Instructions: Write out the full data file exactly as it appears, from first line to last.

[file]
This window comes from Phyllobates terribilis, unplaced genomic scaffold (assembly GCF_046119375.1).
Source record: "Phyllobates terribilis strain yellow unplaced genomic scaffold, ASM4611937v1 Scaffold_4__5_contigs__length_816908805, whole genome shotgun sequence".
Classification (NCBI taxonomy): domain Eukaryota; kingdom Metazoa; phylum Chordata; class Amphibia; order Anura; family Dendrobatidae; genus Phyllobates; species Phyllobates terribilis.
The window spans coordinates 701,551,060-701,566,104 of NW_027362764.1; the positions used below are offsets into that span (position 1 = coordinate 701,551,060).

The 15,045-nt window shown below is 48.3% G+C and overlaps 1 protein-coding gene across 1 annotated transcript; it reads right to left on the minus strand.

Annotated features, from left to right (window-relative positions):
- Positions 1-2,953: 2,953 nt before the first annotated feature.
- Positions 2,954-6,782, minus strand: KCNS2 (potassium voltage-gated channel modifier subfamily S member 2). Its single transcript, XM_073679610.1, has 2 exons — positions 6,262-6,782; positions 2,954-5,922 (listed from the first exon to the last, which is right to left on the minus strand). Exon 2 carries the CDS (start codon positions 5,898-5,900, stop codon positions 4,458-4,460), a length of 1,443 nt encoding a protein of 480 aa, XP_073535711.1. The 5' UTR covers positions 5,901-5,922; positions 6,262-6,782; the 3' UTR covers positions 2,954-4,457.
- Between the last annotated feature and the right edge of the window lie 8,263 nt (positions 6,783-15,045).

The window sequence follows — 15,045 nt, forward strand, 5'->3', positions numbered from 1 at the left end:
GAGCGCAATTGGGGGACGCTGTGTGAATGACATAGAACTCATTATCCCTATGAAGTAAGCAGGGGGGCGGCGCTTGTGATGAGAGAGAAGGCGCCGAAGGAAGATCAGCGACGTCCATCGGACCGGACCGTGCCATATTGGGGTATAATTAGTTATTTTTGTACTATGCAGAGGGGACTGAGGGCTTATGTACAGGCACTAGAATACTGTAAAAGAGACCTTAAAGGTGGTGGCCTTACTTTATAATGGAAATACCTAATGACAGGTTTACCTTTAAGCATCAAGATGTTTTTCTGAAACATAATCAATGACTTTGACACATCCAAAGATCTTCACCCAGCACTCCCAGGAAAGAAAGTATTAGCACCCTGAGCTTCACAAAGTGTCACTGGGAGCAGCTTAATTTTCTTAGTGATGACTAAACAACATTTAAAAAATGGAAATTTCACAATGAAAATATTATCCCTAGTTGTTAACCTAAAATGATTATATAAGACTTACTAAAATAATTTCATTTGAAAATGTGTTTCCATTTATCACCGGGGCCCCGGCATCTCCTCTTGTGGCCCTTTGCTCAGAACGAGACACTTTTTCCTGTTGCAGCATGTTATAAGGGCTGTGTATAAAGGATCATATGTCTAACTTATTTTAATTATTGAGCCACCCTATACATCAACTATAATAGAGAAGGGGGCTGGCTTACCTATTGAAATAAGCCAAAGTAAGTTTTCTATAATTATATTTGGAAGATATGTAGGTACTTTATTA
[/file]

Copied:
This window comes from Phyllobates terribilis, unplaced genomic scaffold (assembly GCF_046119375.1).
Source record: "Phyllobates terribilis strain yellow unplaced genomic scaffold, ASM4611937v1 Scaffold_4__5_contigs__length_816908805, whole genome shotgun sequence".
Classification (NCBI taxonomy): domain Eukaryota; kingdom Metazoa; phylum Chordata; class Amphibia; order Anura; family Dendrobatidae; genus Phyllobates; species Phyllobates terribilis.
The window spans coordinates 701,551,060-701,566,104 of NW_027362764.1; the positions used below are offsets into that span (position 1 = coordinate 701,551,060).

The 15,045-nt window shown below is 48.3% G+C and overlaps 1 protein-coding gene across 1 annotated transcript; it reads right to left on the minus strand.

Annotated features, from left to right (window-relative positions):
- Positions 1-2,953: 2,953 nt before the first annotated feature.
- Positions 2,954-6,782, minus strand: KCNS2 (potassium voltage-gated channel modifier subfamily S member 2). Its single transcript, XM_073679610.1, has 2 exons — positions 6,262-6,782; positions 2,954-5,922 (listed from the first exon to the last, which is right to left on the minus strand). Exon 2 carries the CDS (start codon positions 5,898-5,900, stop codon positions 4,458-4,460), a length of 1,443 nt encoding a protein of 480 aa, XP_073535711.1. The 5' UTR covers positions 5,901-5,922; positions 6,262-6,782; the 3' UTR covers positions 2,954-4,457.
- Between the last annotated feature and the right edge of the window lie 8,263 nt (positions 6,783-15,045).

The window sequence follows — 15,045 nt, forward strand, 5'->3', positions numbered from 1 at the left end:
GAGCGCAATTGGGGGACGCTGTGTGAATGACATAGAACTCATTATCCCTATGAAGTAAGCAGGGGGGCGGCGCTTGTGATGAGAGAGAAGGCGCCGAAGGAAGATCAGCGACGTCCATCGGACCGGACCGTGCCATATTGGGGTATAATTAGTTATTTTTGTACTATGCAGAGGGGACTGAGGGCTTATGTACAGGCACTAGAATACTGTAAAAGAGACCTTAAAGGTGGTGGCCTTACTTTATAATGGAAATACCTAATGACAGGTTTACCTTTAAGCATCAAGATGTTTTTCTGAAACATAATCAATGACTTTGACACATCCAAAGATCTTCACCCAGCACTCCCAGGAAAGAAAGTATTAGCACCCTGAGCTTCACAAAGTGTCACTGGGAGCAGCTTAATTTTCTTAGTGATGACTAAACAACATTTAAAAAATGGAAATTTCACAATGAAAATATTATCCCTAGTTGTTAACCTAAAATGATTATATAAGACTTACTAAAATAATTTCATTTGAAAATGTGTTTCCATTTATCACCGGGGCCCCGGCATCTCCTCTTGTGGCCCTTTGCTCAGAACGAGACACTTTTTCCTGTTGCAGCATGTTATAAGGGCTGTGTATAAAGGATCATATGTCTAACTTATTTTAATTATTGAGCCACCCTATACATCAACTATAATAGAGAAGGGGGCTGGCTTACCTATTGAAATAAGCCAAAGTAAGTTTTCTATAATTATATTTGGAAGATATGTAGGTACTTTATTA